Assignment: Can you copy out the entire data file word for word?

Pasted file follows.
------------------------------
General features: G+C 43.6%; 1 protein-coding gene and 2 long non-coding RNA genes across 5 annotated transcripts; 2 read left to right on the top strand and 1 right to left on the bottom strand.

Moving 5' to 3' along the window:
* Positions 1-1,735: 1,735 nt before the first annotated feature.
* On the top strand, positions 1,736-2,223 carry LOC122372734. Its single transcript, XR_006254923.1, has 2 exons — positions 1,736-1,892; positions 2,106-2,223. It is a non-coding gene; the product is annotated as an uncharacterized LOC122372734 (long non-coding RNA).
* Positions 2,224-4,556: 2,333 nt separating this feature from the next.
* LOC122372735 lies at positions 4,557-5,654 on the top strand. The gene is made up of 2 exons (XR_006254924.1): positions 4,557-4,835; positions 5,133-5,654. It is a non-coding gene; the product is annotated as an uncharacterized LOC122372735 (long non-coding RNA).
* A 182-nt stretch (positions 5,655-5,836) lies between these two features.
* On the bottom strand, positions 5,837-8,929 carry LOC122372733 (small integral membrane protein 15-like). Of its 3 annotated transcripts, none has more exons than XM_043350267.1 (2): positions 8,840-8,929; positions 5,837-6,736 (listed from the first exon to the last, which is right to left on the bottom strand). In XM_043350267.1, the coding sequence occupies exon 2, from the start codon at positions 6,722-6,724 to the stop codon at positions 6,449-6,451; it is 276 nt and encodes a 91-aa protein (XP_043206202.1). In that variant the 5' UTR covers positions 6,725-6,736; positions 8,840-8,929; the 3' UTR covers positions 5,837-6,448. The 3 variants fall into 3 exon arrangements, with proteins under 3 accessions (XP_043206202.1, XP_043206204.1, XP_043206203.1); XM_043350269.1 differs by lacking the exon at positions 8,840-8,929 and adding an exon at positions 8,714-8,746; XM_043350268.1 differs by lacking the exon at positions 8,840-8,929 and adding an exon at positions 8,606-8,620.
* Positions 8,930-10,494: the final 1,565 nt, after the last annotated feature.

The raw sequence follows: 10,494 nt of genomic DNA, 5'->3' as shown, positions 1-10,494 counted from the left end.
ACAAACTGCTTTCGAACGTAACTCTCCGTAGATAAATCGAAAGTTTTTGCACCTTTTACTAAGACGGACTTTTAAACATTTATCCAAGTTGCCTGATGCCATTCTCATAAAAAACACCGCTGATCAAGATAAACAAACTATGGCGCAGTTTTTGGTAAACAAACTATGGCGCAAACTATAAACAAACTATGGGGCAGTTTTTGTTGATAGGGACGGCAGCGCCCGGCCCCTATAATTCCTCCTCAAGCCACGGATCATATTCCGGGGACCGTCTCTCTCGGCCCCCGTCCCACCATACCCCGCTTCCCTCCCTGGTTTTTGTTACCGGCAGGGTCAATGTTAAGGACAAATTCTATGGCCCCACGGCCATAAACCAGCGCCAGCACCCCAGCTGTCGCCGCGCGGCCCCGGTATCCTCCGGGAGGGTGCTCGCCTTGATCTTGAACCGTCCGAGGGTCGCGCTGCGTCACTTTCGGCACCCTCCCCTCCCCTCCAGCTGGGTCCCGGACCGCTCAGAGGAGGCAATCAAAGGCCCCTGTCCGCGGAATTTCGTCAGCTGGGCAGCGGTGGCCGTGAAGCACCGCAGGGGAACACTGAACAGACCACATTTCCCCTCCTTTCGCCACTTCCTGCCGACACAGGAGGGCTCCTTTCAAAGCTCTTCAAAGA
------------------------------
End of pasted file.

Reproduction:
General features: G+C 43.6%; 1 protein-coding gene and 2 long non-coding RNA genes across 5 annotated transcripts; 2 read left to right on the top strand and 1 right to left on the bottom strand.

Moving 5' to 3' along the window:
* Positions 1-1,735: 1,735 nt before the first annotated feature.
* On the top strand, positions 1,736-2,223 carry LOC122372734. Its single transcript, XR_006254923.1, has 2 exons — positions 1,736-1,892; positions 2,106-2,223. It is a non-coding gene; the product is annotated as an uncharacterized LOC122372734 (long non-coding RNA).
* Positions 2,224-4,556: 2,333 nt separating this feature from the next.
* LOC122372735 lies at positions 4,557-5,654 on the top strand. The gene is made up of 2 exons (XR_006254924.1): positions 4,557-4,835; positions 5,133-5,654. It is a non-coding gene; the product is annotated as an uncharacterized LOC122372735 (long non-coding RNA).
* A 182-nt stretch (positions 5,655-5,836) lies between these two features.
* On the bottom strand, positions 5,837-8,929 carry LOC122372733 (small integral membrane protein 15-like). Of its 3 annotated transcripts, none has more exons than XM_043350267.1 (2): positions 8,840-8,929; positions 5,837-6,736 (listed from the first exon to the last, which is right to left on the bottom strand). In XM_043350267.1, the coding sequence occupies exon 2, from the start codon at positions 6,722-6,724 to the stop codon at positions 6,449-6,451; it is 276 nt and encodes a 91-aa protein (XP_043206202.1). In that variant the 5' UTR covers positions 6,725-6,736; positions 8,840-8,929; the 3' UTR covers positions 5,837-6,448. The 3 variants fall into 3 exon arrangements, with proteins under 3 accessions (XP_043206202.1, XP_043206204.1, XP_043206203.1); XM_043350269.1 differs by lacking the exon at positions 8,840-8,929 and adding an exon at positions 8,714-8,746; XM_043350268.1 differs by lacking the exon at positions 8,840-8,929 and adding an exon at positions 8,606-8,620.
* Positions 8,930-10,494: the final 1,565 nt, after the last annotated feature.

The raw sequence follows: 10,494 nt of genomic DNA, 5'->3' as shown, positions 1-10,494 counted from the left end.
ACAAACTGCTTTCGAACGTAACTCTCCGTAGATAAATCGAAAGTTTTTGCACCTTTTACTAAGACGGACTTTTAAACATTTATCCAAGTTGCCTGATGCCATTCTCATAAAAAACACCGCTGATCAAGATAAACAAACTATGGCGCAGTTTTTGGTAAACAAACTATGGCGCAAACTATAAACAAACTATGGGGCAGTTTTTGTTGATAGGGACGGCAGCGCCCGGCCCCTATAATTCCTCCTCAAGCCACGGATCATATTCCGGGGACCGTCTCTCTCGGCCCCCGTCCCACCATACCCCGCTTCCCTCCCTGGTTTTTGTTACCGGCAGGGTCAATGTTAAGGACAAATTCTATGGCCCCACGGCCATAAACCAGCGCCAGCACCCCAGCTGTCGCCGCGCGGCCCCGGTATCCTCCGGGAGGGTGCTCGCCTTGATCTTGAACCGTCCGAGGGTCGCGCTGCGTCACTTTCGGCACCCTCCCCTCCCCTCCAGCTGGGTCCCGGACCGCTCAGAGGAGGCAATCAAAGGCCCCTGTCCGCGGAATTTCGTCAGCTGGGCAGCGGTGGCCGTGAAGCACCGCAGGGGAACACTGAACAGACCACATTTCCCCTCCTTTCGCCACTTCCTGCCGACACAGGAGGGCTCCTTTCAAAGCTCTTCAAAGA